2016 E3 Harelbeke
The 2016 E3 Harelbeke (officially the Record Bank E3 Harelbeke) was a one-day cycling classic that took place on Friday 25 March 2016. It was the 59th edition of the E3 Harelbeke; it was the second one-day race of the 2016 UCI World Tour and the first of the cobbled classics.
|2016 UCI World Tour, race 6 of 28|
|Dates||25 March 2016|
|Distance||206.4 km (128.3 mi)|
|Winning time||4h 49' 34"|
The race started and finished in Harelbeke, covering a distance of 206.4 kilometres (128.3 mi). The principal difficulty in the race came from the fifteen climbs of hills in the Flemish Ardennes. These mainly came in the second half of the race. The principal favourites for victory were Peter Sagan (Tinkoff) and Fabian Cancellara (Trek–Segafredo).
The race was won by Michał Kwiatkowski (Team Sky). He formed a breakaway 30 kilometres (19 mi) from the finish with Sagan and, despite hard work from the Etixx–Quick-Step team and from Cancellara, they came to the finish together. Kwiatkowski comfortably won the sprint and Sagan took second place. Kwiatkowski's teammate Ian Stannard won the group sprint for third place, eleven seconds behind.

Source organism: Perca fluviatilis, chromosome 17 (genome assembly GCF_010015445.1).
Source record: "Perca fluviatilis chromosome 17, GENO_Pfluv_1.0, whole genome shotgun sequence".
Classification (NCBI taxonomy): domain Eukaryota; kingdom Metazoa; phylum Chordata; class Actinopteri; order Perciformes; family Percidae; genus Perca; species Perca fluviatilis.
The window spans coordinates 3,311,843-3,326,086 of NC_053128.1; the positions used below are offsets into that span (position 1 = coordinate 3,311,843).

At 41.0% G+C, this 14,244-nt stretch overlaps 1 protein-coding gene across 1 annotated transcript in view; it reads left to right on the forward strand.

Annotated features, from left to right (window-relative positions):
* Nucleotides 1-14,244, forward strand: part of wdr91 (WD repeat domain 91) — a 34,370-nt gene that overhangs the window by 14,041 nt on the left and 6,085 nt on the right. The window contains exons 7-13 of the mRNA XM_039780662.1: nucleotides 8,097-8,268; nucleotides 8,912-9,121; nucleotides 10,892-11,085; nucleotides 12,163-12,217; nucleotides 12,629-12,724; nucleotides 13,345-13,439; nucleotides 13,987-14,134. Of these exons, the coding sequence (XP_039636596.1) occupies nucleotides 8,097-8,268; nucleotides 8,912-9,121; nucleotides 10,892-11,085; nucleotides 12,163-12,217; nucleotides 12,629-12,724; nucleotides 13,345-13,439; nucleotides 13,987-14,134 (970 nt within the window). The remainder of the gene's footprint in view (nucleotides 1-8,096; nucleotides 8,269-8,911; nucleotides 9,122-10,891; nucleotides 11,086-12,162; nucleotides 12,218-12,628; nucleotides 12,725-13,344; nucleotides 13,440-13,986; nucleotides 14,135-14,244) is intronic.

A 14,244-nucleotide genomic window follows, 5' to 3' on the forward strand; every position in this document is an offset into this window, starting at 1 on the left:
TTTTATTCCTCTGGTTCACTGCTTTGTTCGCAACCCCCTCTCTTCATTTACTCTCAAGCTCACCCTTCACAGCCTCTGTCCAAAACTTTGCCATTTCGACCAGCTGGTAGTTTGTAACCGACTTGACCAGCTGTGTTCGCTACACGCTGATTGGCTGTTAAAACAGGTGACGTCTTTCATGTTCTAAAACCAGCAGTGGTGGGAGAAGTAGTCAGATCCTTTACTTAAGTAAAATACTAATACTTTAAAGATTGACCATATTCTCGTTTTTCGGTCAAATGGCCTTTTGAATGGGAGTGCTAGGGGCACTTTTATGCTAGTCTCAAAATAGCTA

The E3 Harelbeke starts and finishes in the city of Harelbeke in West Flanders. The principal difficulty in the race comes from the climbs – many of them cobbled – that appear in the 205-kilometre (127 mi) route; many of these climbs also appear in the Tour of Flanders, including the Oude Kwaremont and Paterberg. In 2016, there were several changes to the route from previous years, with a shorter distance and fewer climbs; Cycling Weekly suggested that these could make the race slightly easier than previous editions.
The route left Harelbeke to the southeast, crossing the Scheldt river at Kluisbergen and proceeding through the outskirts of Oudenaarde. The first climb was the Katteberg after 30 kilometres (19 mi); there was then a flat section of cobbled road – the Paddestraat – before the roads turned to the east. The route passed to the north-east of Zottegem, then further east as far as Ninove with 65 kilometres (40 mi) completed. Here the roads turned back to the west into the Flemish Ardennes. The second climb of the day was La Houppe, which came after 115 kilometres (71 mi); the riders then continued into Ronse, the half-way point of the race, for the cobbled climb of the Oude Kruisberg. There were then seven climbs in the following 35 kilometres (22 mi): the Knokteberg, the Hotondberg, the Kortekeer, the Taaienberg (cobbled), the Boigneberg, the Eikenberg (cobbled) and the Stationsberg (cobbled). At this point there were 57 kilometres (35 mi) and five classified climbs remaining.